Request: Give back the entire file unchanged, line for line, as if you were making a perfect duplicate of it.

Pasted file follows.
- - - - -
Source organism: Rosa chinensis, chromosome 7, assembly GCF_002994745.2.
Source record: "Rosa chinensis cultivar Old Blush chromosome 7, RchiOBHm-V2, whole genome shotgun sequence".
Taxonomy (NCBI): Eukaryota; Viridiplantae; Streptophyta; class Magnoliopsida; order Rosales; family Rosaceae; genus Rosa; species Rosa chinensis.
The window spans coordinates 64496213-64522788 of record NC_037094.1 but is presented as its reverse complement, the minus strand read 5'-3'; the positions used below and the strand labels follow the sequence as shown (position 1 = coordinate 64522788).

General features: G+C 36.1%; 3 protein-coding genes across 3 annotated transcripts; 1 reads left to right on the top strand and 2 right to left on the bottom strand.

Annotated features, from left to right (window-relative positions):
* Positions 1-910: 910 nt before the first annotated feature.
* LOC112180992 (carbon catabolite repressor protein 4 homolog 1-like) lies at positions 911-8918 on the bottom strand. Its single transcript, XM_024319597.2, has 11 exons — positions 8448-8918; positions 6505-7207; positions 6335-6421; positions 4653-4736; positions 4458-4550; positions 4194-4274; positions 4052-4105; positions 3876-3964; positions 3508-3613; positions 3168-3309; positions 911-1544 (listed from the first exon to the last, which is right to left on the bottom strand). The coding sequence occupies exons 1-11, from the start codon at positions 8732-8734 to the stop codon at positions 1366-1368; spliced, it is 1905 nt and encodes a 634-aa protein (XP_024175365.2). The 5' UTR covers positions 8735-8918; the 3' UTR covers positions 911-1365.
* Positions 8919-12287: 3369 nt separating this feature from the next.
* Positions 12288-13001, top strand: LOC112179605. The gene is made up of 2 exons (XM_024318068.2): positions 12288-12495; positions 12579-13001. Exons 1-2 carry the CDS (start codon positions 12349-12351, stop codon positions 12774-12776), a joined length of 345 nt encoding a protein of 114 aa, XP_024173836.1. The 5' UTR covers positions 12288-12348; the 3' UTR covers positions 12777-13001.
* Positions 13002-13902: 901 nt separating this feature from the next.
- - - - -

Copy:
Source organism: Rosa chinensis, chromosome 7, assembly GCF_002994745.2.
Source record: "Rosa chinensis cultivar Old Blush chromosome 7, RchiOBHm-V2, whole genome shotgun sequence".
Taxonomy (NCBI): Eukaryota; Viridiplantae; Streptophyta; class Magnoliopsida; order Rosales; family Rosaceae; genus Rosa; species Rosa chinensis.
The window spans coordinates 64496213-64522788 of record NC_037094.1 but is presented as its reverse complement, the minus strand read 5'-3'; the positions used below and the strand labels follow the sequence as shown (position 1 = coordinate 64522788).

General features: G+C 36.1%; 3 protein-coding genes across 3 annotated transcripts; 1 reads left to right on the top strand and 2 right to left on the bottom strand.

Annotated features, from left to right (window-relative positions):
* Positions 1-910: 910 nt before the first annotated feature.
* LOC112180992 (carbon catabolite repressor protein 4 homolog 1-like) lies at positions 911-8918 on the bottom strand. Its single transcript, XM_024319597.2, has 11 exons — positions 8448-8918; positions 6505-7207; positions 6335-6421; positions 4653-4736; positions 4458-4550; positions 4194-4274; positions 4052-4105; positions 3876-3964; positions 3508-3613; positions 3168-3309; positions 911-1544 (listed from the first exon to the last, which is right to left on the bottom strand). The coding sequence occupies exons 1-11, from the start codon at positions 8732-8734 to the stop codon at positions 1366-1368; spliced, it is 1905 nt and encodes a 634-aa protein (XP_024175365.2). The 5' UTR covers positions 8735-8918; the 3' UTR covers positions 911-1365.
* Positions 8919-12287: 3369 nt separating this feature from the next.
* Positions 12288-13001, top strand: LOC112179605. The gene is made up of 2 exons (XM_024318068.2): positions 12288-12495; positions 12579-13001. Exons 1-2 carry the CDS (start codon positions 12349-12351, stop codon positions 12774-12776), a joined length of 345 nt encoding a protein of 114 aa, XP_024173836.1. The 5' UTR covers positions 12288-12348; the 3' UTR covers positions 12777-13001.
* Positions 13002-13902: 901 nt separating this feature from the next.